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5 Tips for Keeping the Roots of Your Trees Stronger

Roots are an essential part of every tree. This is because they are what hold the tree together. They have crucial functions, making it necessary for them to be strong. What is it that makes the roots special? The roots are how the tree absorbs water, minerals, and nutrients it needs to thrive. They also secure the tree to the ground and even store food for dormant months.

Just like the foundation of a house is very important in maintaining the integrity of the house, the same applies to a tree. The roots are crucial. Without the roots, the tree cannot survive. Keeping the roots stronger is the key to keeping the tree stronger. Having the right strategy for tree care will help you keep the roots stronger. Here are five tips to get you started.

1. Help the Tree Get Established

The establishment process for a tree is a very crucial stage. A tree is established if a robust root system has developed beneath the soil. When the root system is limited, it cannot absorb water and nutrients efficiently. This means that your tree requires extra care during the establishment stage. Most importantly, it’s going to need extra watering. For the first couple of weeks, water your newly planted tree daily. After that, every two to three days should be enough. This will help the roots grow stronger and the tree to become firmly established.

Most types of trees become established after about two years of growth.

Hands planting small tree and removing grass.

2. Choose a Spot That Is Well-Drained

While some trees are well-adapted to wet soils, others cannot tolerate soils that stay wet for long periods. Tree roots actually need oxygen to be healthy and maintain their function. Normally, the required oxygen can easily be obtained from spaces in the soil. However, too much water in the soil means there’s no place for oxygen. Think about how earthworms are forced to come out of the ground to breathe when there’s been heavy rain. Trees need oxygen to live too.

Planting your trees in well-drained soil will ensure that there is always plenty of oxygen.

3. Prepare the Soil Before You Plant

Some bed preparation is necessary whenever you plant a tree. The main aim is to improve the soil in order to encourage a tree’s growth. Till the soil down about eight inches. Breaking up compacted soil makes it easier for the roots to penetrate the soil and grow. This also speeds up the establishment process and incorporates enough oxygen into the soil.

It’s also important to dig holes that are deep and wide enough when planting trees. This avoids causing any damage to the roots and gives them room to spread out as they grow.

You can also add fertilizer or other organic matter to the soil if you’re planting in an area that lacks the appropriate nutrients for your tree. For example, this might be necessary if you’re planting where you recently removed a tree or had an old stump in the ground. Enriching the soil before you plant can improve the quality of the soil and give your tree’s roots a good start.

4. Use Organic Mulch

Organic mulching is another wonderful way of making the roots stronger. This can be done at any time during the life of your tree. It involves applying materials such as pine straw, leaves, or bark chips to the soil surface. Cover the ground around the tree with two to three inches of mulch and leave a gap between the ring of mulch and the base of the tree to prevent root rot.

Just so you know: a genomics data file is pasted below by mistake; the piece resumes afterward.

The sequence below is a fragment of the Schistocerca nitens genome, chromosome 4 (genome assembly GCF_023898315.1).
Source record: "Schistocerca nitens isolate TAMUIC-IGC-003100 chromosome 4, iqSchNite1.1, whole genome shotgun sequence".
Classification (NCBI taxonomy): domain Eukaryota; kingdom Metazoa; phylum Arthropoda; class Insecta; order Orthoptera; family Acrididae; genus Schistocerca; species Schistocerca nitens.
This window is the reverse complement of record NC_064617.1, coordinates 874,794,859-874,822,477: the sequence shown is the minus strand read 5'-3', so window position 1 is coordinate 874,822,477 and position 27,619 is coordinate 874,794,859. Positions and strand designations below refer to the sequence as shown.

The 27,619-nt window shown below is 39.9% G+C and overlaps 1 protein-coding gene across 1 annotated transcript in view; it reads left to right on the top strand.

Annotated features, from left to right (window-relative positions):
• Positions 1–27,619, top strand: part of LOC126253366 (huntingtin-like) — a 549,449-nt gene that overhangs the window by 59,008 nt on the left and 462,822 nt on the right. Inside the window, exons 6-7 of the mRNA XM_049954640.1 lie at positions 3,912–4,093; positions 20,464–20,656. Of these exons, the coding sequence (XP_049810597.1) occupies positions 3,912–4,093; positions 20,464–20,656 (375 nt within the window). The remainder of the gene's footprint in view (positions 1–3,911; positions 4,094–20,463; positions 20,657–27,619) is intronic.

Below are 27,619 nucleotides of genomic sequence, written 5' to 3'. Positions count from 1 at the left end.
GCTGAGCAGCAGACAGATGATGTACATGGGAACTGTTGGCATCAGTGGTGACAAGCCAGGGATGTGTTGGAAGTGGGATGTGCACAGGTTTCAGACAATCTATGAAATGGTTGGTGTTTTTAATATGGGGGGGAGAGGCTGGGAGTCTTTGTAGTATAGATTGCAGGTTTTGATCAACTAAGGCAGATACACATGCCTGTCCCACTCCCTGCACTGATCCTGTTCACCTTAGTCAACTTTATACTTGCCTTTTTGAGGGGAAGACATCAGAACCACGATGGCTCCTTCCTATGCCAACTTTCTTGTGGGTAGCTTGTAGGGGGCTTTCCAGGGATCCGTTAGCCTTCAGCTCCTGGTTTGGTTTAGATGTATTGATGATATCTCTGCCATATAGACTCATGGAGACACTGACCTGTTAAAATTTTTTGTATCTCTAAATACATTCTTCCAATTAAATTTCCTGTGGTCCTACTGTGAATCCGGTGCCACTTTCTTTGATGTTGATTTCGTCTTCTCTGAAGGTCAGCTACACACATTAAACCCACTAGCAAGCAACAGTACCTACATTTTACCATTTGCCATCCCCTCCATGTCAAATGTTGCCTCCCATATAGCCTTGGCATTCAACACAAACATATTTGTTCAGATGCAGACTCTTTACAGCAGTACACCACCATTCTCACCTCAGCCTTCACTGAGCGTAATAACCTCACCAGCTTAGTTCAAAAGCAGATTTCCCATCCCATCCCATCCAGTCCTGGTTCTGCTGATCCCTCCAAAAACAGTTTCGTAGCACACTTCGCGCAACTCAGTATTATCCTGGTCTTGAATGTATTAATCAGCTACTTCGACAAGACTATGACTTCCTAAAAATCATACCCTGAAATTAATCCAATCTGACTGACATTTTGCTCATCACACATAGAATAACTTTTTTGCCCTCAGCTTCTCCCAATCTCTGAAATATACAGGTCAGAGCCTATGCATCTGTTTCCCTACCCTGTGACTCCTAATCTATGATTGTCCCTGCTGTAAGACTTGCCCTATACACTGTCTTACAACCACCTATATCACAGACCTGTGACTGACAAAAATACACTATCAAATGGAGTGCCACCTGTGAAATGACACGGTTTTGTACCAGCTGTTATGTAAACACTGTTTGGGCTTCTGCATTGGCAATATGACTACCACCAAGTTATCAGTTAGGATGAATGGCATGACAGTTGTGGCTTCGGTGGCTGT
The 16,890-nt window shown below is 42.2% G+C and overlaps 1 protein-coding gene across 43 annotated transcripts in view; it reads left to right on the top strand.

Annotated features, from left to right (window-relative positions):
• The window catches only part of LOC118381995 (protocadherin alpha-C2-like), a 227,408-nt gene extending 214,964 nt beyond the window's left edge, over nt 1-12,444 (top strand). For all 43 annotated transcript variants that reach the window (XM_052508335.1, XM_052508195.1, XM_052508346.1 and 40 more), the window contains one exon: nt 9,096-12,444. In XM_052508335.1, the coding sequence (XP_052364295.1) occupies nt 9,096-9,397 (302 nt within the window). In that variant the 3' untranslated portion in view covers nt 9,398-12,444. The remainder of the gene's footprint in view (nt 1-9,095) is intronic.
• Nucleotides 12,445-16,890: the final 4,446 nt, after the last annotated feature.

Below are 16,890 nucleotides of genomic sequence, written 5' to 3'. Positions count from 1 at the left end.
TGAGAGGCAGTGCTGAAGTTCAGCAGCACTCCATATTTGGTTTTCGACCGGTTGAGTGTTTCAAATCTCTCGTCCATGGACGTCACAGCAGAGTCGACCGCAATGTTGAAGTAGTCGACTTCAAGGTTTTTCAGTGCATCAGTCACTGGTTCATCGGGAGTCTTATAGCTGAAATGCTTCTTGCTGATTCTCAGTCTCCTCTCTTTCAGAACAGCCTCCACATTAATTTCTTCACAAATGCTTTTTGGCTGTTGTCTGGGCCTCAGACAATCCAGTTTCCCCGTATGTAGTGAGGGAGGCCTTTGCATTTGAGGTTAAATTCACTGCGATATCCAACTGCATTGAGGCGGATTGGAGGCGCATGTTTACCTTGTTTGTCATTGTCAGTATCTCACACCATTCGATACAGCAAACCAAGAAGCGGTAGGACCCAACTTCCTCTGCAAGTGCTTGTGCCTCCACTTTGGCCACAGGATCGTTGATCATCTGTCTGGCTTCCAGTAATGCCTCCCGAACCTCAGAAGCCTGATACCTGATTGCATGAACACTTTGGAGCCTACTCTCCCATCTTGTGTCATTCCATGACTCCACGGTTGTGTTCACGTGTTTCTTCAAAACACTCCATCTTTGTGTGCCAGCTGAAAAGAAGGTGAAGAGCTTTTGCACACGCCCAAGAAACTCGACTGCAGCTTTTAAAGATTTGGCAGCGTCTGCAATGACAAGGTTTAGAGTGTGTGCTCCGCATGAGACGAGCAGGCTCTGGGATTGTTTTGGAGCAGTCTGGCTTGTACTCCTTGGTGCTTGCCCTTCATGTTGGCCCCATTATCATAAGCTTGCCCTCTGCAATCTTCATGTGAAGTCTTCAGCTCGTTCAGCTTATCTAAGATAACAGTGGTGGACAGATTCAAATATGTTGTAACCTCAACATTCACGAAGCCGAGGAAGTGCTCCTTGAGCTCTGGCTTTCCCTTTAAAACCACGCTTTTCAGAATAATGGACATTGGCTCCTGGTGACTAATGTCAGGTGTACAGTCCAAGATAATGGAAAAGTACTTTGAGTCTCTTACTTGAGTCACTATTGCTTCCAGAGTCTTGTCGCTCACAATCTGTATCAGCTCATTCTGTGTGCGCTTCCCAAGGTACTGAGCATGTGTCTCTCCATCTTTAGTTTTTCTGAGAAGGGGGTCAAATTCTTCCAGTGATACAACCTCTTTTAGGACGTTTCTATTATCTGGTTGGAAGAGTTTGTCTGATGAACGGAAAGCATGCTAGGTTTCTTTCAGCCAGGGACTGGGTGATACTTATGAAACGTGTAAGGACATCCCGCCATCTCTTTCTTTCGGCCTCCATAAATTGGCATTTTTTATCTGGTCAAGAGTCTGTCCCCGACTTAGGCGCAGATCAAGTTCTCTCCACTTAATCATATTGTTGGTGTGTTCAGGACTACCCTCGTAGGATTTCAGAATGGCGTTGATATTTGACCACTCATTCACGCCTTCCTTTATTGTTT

Since the roots are beneath the soil surface, you may wonder how this helps. There are a couple of ways it’s useful. First of all, mulching is a great way to control weed growth, and no weeds means no other plant life is vying for the nutrients the tree needs. Mulch is also essential for moderating soil temperature. It helps keep the roots warmer during the cold seasons and cooler during the hot seasons. This provides the roots with a stable environment where they can thrive and grow stronger.

Mulch also helps to reduce the wide swings in moisture content in the soil around the roots. This is done by preventing evaporation in the place surrounding the tree or plant. This is especially important during the hot, dry months.

5. Transplant Early If Necessary

If you’ve had your tree for some time, and it doesn’t seem to be thriving where you’ve planted it—maybe due to inappropriate sunlight or poor drainage—it may be necessary to transplant it to another part of your yard. This can be done by carefully digging up the tree and planting it in another location. If transplanting looks to be necessary, do so as early in the tree’s life as possible. A smaller, younger tree will make the transition better than an older tree. It’ll also be easier to uncover a younger tree’s root system.

Make sure you dig up as much of the tree’s root ball as possible, being careful not to damage the roots. Prep the new soil as described above, and replant your tree. Transplanting a tree can be a hard job, but it’s worth it. Moving your tree to a healthy environment will help in keeping the roots stronger.

A tree’s root system determines its overall health. Take a look at a healthy, beautiful tree. You can be sure that the tree also has healthy and strong roots. If you have questions about keeping the roots of your trees stronger, need assistance transplanting a tree, or need an expert hand in caring for your trees, a certified arborist such as Mr. Tree in Portland can help you out. Give us a call today.